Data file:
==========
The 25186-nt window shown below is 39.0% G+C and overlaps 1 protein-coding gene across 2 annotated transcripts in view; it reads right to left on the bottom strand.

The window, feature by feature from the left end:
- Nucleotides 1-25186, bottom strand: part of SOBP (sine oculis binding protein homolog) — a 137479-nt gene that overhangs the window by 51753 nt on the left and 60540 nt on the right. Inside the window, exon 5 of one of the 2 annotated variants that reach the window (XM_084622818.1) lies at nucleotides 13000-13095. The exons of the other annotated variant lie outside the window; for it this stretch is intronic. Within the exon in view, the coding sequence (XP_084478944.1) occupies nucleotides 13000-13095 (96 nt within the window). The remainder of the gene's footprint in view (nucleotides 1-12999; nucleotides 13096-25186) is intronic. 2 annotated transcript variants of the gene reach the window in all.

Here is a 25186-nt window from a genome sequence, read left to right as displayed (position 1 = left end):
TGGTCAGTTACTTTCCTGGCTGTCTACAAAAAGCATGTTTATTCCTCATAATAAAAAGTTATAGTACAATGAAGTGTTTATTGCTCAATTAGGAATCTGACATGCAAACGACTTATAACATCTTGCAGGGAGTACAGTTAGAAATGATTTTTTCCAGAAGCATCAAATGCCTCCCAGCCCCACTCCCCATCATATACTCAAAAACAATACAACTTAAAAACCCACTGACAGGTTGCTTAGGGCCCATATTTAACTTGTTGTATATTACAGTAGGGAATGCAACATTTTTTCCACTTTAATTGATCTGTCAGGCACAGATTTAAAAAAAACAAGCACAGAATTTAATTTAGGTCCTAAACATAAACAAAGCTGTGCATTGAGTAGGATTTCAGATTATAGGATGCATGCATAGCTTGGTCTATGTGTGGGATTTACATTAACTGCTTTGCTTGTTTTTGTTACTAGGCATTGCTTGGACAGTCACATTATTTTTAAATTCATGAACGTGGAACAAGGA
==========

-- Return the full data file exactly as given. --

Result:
The 25186-nt window shown below is 39.0% G+C and overlaps 1 protein-coding gene across 2 annotated transcripts in view; it reads right to left on the bottom strand.

The window, feature by feature from the left end:
- Nucleotides 1-25186, bottom strand: part of SOBP (sine oculis binding protein homolog) — a 137479-nt gene that overhangs the window by 51753 nt on the left and 60540 nt on the right. Inside the window, exon 5 of one of the 2 annotated variants that reach the window (XM_084622818.1) lies at nucleotides 13000-13095. The exons of the other annotated variant lie outside the window; for it this stretch is intronic. Within the exon in view, the coding sequence (XP_084478944.1) occupies nucleotides 13000-13095 (96 nt within the window). The remainder of the gene's footprint in view (nucleotides 1-12999; nucleotides 13096-25186) is intronic. 2 annotated transcript variants of the gene reach the window in all.

Here is a 25186-nt window from a genome sequence, read left to right as displayed (position 1 = left end):
TGGTCAGTTACTTTCCTGGCTGTCTACAAAAAGCATGTTTATTCCTCATAATAAAAAGTTATAGTACAATGAAGTGTTTATTGCTCAATTAGGAATCTGACATGCAAACGACTTATAACATCTTGCAGGGAGTACAGTTAGAAATGATTTTTTCCAGAAGCATCAAATGCCTCCCAGCCCCACTCCCCATCATATACTCAAAAACAATACAACTTAAAAACCCACTGACAGGTTGCTTAGGGCCCATATTTAACTTGTTGTATATTACAGTAGGGAATGCAACATTTTTTCCACTTTAATTGATCTGTCAGGCACAGATTTAAAAAAAACAAGCACAGAATTTAATTTAGGTCCTAAACATAAACAAAGCTGTGCATTGAGTAGGATTTCAGATTATAGGATGCATGCATAGCTTGGTCTATGTGTGGGATTTACATTAACTGCTTTGCTTGTTTTTGTTACTAGGCATTGCTTGGACAGTCACATTATTTTTAAATTCATGAACGTGGAACAAGGA